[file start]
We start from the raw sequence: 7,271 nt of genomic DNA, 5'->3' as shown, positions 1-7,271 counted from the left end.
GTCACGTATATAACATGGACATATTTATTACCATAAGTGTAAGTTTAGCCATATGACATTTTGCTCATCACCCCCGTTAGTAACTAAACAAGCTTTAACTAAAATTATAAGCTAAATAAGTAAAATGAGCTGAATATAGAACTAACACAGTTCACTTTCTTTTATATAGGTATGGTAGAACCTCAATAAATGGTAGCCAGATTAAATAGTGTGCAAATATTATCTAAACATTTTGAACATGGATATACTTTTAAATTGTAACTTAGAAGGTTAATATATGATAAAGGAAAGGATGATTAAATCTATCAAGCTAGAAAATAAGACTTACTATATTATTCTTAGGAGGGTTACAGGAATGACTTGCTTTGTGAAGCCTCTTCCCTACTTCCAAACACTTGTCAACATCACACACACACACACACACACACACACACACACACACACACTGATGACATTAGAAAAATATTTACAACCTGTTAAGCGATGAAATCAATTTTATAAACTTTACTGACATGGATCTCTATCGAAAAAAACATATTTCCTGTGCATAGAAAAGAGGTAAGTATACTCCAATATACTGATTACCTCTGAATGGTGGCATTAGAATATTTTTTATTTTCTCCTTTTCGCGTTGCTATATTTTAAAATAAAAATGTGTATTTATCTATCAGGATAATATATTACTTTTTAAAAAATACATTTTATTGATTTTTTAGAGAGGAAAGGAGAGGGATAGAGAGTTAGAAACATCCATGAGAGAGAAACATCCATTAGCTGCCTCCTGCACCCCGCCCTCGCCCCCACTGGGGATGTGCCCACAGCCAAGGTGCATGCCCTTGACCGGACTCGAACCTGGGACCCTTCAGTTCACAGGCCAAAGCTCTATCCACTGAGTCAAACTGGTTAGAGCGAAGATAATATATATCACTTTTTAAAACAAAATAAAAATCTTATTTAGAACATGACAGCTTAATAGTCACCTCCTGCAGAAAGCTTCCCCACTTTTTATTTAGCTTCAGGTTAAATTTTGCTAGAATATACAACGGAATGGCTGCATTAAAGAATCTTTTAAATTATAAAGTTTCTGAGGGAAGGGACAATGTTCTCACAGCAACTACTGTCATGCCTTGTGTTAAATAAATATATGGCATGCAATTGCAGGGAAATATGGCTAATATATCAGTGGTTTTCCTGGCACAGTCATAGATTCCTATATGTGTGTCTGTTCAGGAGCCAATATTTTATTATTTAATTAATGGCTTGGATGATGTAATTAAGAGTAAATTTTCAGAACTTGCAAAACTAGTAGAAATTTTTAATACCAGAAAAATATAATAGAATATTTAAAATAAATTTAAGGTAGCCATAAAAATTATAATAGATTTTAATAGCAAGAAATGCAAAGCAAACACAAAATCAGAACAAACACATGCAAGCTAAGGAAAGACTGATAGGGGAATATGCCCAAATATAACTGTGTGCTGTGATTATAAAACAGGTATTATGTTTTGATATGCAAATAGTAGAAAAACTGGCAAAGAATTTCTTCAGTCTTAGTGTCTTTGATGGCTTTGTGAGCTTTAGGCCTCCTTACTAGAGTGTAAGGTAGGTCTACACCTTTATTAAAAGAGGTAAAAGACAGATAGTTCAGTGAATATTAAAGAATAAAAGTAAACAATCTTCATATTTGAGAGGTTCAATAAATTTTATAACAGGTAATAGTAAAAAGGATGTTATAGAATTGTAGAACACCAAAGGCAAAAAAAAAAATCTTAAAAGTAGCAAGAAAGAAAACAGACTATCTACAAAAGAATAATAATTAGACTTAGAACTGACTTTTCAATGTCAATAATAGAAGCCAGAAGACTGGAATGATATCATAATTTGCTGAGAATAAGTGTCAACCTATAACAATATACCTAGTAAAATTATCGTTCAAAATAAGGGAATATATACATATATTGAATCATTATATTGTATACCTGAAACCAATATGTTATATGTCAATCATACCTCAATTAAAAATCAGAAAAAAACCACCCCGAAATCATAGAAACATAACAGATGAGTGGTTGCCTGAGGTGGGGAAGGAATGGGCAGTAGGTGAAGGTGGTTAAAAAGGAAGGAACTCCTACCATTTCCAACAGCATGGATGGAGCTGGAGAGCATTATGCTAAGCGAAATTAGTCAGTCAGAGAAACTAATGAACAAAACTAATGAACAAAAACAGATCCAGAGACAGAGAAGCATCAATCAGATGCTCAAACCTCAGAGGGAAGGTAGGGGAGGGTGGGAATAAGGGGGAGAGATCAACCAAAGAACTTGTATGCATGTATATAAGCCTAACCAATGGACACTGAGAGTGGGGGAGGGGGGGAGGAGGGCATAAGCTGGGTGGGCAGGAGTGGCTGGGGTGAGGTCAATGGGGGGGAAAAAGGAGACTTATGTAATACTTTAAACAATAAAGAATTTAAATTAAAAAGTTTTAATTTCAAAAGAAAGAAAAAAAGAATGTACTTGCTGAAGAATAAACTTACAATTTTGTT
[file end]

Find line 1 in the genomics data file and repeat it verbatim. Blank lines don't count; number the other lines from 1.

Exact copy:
We start from the raw sequence: 7,271 nt of genomic DNA, 5'->3' as shown, positions 1-7,271 counted from the left end.